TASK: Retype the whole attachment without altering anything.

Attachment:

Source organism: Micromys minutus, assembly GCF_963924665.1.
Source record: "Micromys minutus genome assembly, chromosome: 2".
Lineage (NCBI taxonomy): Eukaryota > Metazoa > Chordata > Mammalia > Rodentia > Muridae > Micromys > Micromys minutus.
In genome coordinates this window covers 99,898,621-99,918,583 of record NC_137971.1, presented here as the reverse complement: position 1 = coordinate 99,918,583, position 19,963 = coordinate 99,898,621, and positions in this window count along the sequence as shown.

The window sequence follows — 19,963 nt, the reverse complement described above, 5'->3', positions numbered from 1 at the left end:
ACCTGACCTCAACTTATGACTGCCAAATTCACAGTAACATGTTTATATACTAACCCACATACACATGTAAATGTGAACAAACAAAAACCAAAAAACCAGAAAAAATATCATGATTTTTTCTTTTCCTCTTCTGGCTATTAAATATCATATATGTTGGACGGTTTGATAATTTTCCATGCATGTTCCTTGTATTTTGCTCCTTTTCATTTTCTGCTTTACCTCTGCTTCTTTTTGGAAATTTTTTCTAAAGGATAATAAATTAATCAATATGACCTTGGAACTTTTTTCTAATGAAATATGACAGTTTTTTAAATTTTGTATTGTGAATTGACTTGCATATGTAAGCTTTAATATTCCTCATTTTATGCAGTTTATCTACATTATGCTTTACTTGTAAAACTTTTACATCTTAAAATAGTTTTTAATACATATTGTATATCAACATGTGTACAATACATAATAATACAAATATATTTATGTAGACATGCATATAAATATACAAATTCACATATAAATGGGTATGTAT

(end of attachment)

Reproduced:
Source organism: Micromys minutus, assembly GCF_963924665.1.
Source record: "Micromys minutus genome assembly, chromosome: 2".
Lineage (NCBI taxonomy): Eukaryota > Metazoa > Chordata > Mammalia > Rodentia > Muridae > Micromys > Micromys minutus.
In genome coordinates this window covers 99,898,621-99,918,583 of record NC_137971.1, presented here as the reverse complement: position 1 = coordinate 99,918,583, position 19,963 = coordinate 99,898,621, and positions in this window count along the sequence as shown.

The window sequence follows — 19,963 nt, the reverse complement described above, 5'->3', positions numbered from 1 at the left end:
ACCTGACCTCAACTTATGACTGCCAAATTCACAGTAACATGTTTATATACTAACCCACATACACATGTAAATGTGAACAAACAAAAACCAAAAAACCAGAAAAAATATCATGATTTTTTCTTTTCCTCTTCTGGCTATTAAATATCATATATGTTGGACGGTTTGATAATTTTCCATGCATGTTCCTTGTATTTTGCTCCTTTTCATTTTCTGCTTTACCTCTGCTTCTTTTTGGAAATTTTTTCTAAAGGATAATAAATTAATCAATATGACCTTGGAACTTTTTTCTAATGAAATATGACAGTTTTTTAAATTTTGTATTGTGAATTGACTTGCATATGTAAGCTTTAATATTCCTCATTTTATGCAGTTTATCTACATTATGCTTTACTTGTAAAACTTTTACATCTTAAAATAGTTTTTAATACATATTGTATATCAACATGTGTACAATACATAATAATACAAATATATTTATGTAGACATGCATATAAATATACAAATTCACATATAAATGGGTATGTAT